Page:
- Steve Cohen, a modern-day trading legend who manages billions and who has averaged trading returns of 90 percent during the past seven years with only three down months (the worst, a minuscule 2 percent loss)
- Mark Minervini, a junior high school dropout, who has averaged a 220 percent annual return during the past five years, while keeping his maximum quarterly loss to a fraction of one percent
These are just a few of the traders you'll meet in Stock Market Wizards' all-star lineup of market masters.
In the final chapter, Schwager pulls it all together, distilling the essential advice and insights from all the interviews into a list of 65 market lessons, which are bound to be invaluable to both novices and market professionals.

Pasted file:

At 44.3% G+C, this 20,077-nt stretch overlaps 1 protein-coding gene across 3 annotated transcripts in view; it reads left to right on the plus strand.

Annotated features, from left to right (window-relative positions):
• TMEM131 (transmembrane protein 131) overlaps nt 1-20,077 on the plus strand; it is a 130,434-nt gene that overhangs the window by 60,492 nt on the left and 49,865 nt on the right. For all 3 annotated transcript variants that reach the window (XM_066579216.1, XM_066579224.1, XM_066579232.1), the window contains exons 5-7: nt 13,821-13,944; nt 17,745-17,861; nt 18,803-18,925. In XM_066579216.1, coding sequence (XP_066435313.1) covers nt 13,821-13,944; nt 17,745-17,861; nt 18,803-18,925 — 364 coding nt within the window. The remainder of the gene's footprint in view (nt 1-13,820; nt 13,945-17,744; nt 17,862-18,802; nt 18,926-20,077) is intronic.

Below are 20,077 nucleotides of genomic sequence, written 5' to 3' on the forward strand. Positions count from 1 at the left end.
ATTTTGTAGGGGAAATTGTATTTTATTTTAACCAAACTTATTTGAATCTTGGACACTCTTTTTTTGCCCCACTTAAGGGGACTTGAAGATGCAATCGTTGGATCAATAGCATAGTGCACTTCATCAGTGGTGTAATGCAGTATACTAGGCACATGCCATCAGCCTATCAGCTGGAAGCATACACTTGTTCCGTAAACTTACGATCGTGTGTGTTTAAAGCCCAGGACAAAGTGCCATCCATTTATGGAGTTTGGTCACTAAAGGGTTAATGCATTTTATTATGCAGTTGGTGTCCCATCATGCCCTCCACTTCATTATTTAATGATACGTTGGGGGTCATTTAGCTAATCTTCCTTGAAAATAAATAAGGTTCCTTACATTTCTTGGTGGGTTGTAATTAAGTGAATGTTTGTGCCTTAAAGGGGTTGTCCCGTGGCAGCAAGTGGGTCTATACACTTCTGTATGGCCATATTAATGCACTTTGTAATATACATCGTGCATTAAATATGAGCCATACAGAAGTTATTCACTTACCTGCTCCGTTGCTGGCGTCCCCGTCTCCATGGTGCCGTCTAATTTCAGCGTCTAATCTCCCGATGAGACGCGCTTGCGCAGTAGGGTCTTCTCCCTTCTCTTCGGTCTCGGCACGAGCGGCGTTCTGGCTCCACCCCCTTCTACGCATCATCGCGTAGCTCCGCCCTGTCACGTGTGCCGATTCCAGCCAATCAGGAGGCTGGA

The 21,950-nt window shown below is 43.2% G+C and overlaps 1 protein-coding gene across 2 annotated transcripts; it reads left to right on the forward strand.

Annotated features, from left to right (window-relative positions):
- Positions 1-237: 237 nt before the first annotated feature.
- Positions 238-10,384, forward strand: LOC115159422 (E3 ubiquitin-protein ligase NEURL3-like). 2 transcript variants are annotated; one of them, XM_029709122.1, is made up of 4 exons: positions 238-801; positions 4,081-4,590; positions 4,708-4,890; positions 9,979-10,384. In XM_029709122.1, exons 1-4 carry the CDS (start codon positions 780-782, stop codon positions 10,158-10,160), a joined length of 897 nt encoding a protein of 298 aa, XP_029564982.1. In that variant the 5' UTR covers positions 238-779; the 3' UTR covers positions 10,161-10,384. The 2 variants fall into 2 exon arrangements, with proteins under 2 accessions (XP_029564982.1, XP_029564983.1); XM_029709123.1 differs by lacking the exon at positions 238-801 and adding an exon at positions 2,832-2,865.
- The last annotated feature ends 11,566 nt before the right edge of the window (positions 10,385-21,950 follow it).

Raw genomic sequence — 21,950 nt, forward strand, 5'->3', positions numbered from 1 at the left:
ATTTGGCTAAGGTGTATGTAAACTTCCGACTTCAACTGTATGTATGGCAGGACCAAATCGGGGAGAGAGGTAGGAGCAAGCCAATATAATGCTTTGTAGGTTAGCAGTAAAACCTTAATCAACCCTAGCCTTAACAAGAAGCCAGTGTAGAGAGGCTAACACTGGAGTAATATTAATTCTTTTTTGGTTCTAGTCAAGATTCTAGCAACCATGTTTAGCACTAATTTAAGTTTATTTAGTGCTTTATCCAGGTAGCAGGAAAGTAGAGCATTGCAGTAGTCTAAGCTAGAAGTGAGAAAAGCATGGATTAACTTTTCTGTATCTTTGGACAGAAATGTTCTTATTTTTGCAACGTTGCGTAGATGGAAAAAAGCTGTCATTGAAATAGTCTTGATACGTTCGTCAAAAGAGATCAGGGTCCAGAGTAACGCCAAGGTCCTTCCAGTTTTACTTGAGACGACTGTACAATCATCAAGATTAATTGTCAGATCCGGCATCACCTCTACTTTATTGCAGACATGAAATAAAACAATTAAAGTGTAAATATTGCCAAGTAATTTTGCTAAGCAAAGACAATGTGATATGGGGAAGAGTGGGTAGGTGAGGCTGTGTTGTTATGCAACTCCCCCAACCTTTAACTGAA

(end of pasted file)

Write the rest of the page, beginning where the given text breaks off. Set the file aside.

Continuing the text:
Stock Market Wizards gives you the stories, tips. and an inside glimpse into today's vibrant market and the traders who can ride the bull, battle the bear, and still come out on top.
|Publisher:||Wiley, John & Sons, Incorporated|
About the Author
Jack Schwager is a managing director and principal of The Fortune Group, an alternative asset management firm regulated in the UK and the United States. Schwager is the Senior Portfolio manager for Fortune's Market Wizards Funds of Funds, a broadly diversified series of institutional hedge fund portfolios. He also serves on the board of Fortune's research affiliate Global Fund Analysis, a leading source of independent hedge fund research. His prior experience includes 22 years as the director of futures research for some of Wall Street's leading firms and 10 years as the co-principal of a commodity trading advisory firm.